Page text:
There is also the option to record the pericope number, but this may be more commonly found in continuous text manuscripts that have liturgical headings. For example, in GA 35 f. 26v (Page Id 640) you can see the numbers λ (30) and λα (31) in the margin.

While pericopes are numbered sequentially in continuous text manuscripts, the two lections on the image above are designed to be read weeks apart. (Not to mention that pericope 31 is read prior to 30!) When the same type of information appears more than once on a single page, such as with two lections, you can select the same feature again after you have entered the information in the first time. After this is recorded for this page of GA 35, the lection identifiers are displayed in the indexing column, as described above.

As you can see here, the pericope numbers are not displayed but are found rather with the full indexing information in the pop up menu at the bottom of the page.

The VMR is versatile and is capable of capturing practically any information from manuscripts so long as the parameters of the information can be provided. If you have not looked into “Add Features” yet, you might be surprised at the options there.

You can also get search results for manuscripts that have information recorded for certain features. When you are in the online Liste, simply select a feature from the “Has Feature” field and see what you find. For example, select “Purple Parchment” under “Physical Attributes” and then click search. The results will display all manuscripts in the Liste that are written on purple parchment. Keep in mind, though, that not all manuscripts have had all of their features recorded. We are only in the infancy stages of capturing this information.

In closing, lectionaries are an oft neglected witness to the Greek New Testament with great potential to shine new light on the New Testament text and its transmission. We hope to offer a promising platform on the NT.VMR for recording and organizing basic information about lectionaries so we can obtain a better understanding of these important books used by Christians throughout the centuries.

 

For More Information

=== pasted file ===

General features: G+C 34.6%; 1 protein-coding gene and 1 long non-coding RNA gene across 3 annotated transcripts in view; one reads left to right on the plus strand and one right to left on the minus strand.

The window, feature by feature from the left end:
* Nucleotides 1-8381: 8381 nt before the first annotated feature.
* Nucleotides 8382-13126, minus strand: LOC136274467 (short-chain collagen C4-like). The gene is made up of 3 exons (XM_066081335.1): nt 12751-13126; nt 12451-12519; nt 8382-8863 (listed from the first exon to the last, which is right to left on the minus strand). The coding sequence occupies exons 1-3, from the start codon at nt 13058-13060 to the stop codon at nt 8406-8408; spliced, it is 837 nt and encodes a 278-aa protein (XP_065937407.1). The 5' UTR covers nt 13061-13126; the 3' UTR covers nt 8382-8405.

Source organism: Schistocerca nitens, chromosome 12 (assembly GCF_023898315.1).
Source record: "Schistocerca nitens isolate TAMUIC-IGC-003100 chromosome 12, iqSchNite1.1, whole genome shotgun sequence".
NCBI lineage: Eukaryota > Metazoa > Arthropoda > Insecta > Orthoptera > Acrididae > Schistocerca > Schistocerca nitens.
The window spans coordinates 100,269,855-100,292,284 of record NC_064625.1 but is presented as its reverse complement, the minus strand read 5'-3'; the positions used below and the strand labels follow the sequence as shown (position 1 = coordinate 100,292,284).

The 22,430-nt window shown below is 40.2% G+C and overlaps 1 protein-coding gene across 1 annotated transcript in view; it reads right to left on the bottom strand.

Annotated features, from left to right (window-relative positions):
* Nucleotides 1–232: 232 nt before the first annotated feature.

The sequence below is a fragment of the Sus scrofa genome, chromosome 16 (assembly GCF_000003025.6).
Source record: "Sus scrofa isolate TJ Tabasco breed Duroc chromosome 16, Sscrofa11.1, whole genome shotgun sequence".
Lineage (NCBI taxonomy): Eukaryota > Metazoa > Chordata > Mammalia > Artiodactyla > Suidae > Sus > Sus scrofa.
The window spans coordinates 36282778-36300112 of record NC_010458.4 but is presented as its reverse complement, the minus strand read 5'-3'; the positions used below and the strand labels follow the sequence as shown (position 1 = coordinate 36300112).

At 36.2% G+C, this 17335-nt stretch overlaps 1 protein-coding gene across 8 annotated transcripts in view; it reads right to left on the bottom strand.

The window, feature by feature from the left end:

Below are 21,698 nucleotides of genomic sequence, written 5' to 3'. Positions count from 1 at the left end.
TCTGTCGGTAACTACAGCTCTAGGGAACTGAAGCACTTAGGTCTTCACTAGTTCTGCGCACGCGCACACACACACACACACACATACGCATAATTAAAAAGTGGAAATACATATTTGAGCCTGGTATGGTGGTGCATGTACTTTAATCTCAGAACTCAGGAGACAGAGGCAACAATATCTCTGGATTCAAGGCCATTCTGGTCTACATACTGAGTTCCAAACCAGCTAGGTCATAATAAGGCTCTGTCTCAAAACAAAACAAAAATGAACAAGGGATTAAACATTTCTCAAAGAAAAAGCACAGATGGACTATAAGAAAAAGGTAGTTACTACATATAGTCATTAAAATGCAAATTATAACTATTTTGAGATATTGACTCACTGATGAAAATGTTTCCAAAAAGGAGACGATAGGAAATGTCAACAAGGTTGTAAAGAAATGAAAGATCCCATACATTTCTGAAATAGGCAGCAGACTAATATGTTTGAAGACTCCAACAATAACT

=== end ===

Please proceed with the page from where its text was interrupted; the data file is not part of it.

If you are new to lectionaries and want to learn more, a great place to begin is:

Carroll Osburn, “The Greek Lectionaries of the New Testament,” in The Text of the New Testament in Contemporary Research: Essays on the Status Quaestionis, ed. Bart D. Ehrman and Michael Holmes (2nd edn; Leiden: Brill, 2013), 93–113.

 

For more detail about the lection system see:

Sergei Ovsiannikov, “The paschal spiral and different types of Byzantine and Slavonic lectionaries,” in A Catalogue of Byzantine Manuscripts in Their Liturgical Context: Challenges and Perspectives: Collected Papers Resulting from the Expert Meeting of the Catalogue of Byzantine Manuscripts Programme Held at the PThU in Kampen, the Netherlands on 6th-7th November 2009, ed. Klaas Spronk, Gerard Rouwhorst, and Stefan Royé (Brepols: Turnhout, Belgium, 2013), 117–152.

 

For a more in-depth discussion of the importance of researching the synaxarion and menologion systems, see:

Gregory S. Paulson, “A Proposal for a Critical Edition of the Greek New Testament Lectionary,” in Liturgy and the Living Text of the New Testament: Papers from the Tenth Birmingham Colloquium on the Textual Criticism of the New Testament, ed. Hugh Houghton (Piscataway, NJ: Gorgias Press, 2018), 121–150.

 

Guides for Lectionary Indexing

Lists of Gospel and Apostolos lections from both the synaxarion and menologion can be found on pages 343–386 in the first volume of:

Caspar René Gregory, Textkritik des Neuen Testamentes (Leipzig: J.C. Hinrichs, 1900–1909).

 

For easy-to-use charts of Gospel lections from the synaxarion and menologion, see:

Pinakes of the Byzantine Synaxarion & Menologion Anagnosmata. Liturgical substrata of Biblical and Patristic anagnosmata as found in Evangelion, Apostolos, Prophetologion, Panegyrikon and other Byzantine codices, Part I: Evangelion Anagnosmata, by the Editors of the Catalogue of Byzantine Manuscripts Programme (Kampen: Brepols, 2009).

 

There is also the IGNTP guide that has synaxarion and menologion readings for the Gospels:

Full Lectionary Index

See here for other IGNTP documents.

 

For Apostolos readings in the synaxarion, see:

Samuel Gibson, The Apostolos: The Acts And Epistles In Byzantine Liturgical Manuscripts, TS 18 (Piscataway, NJ: Gorgias Press, 2018)

Gibson’s lection charts can be downloaded here.

 

The official lectionaries from the Greek Orthodox Church (published by Apostoliki Diakonia) are also helpful to use as guides:

Evangelion lectionary

Apostolos lectionary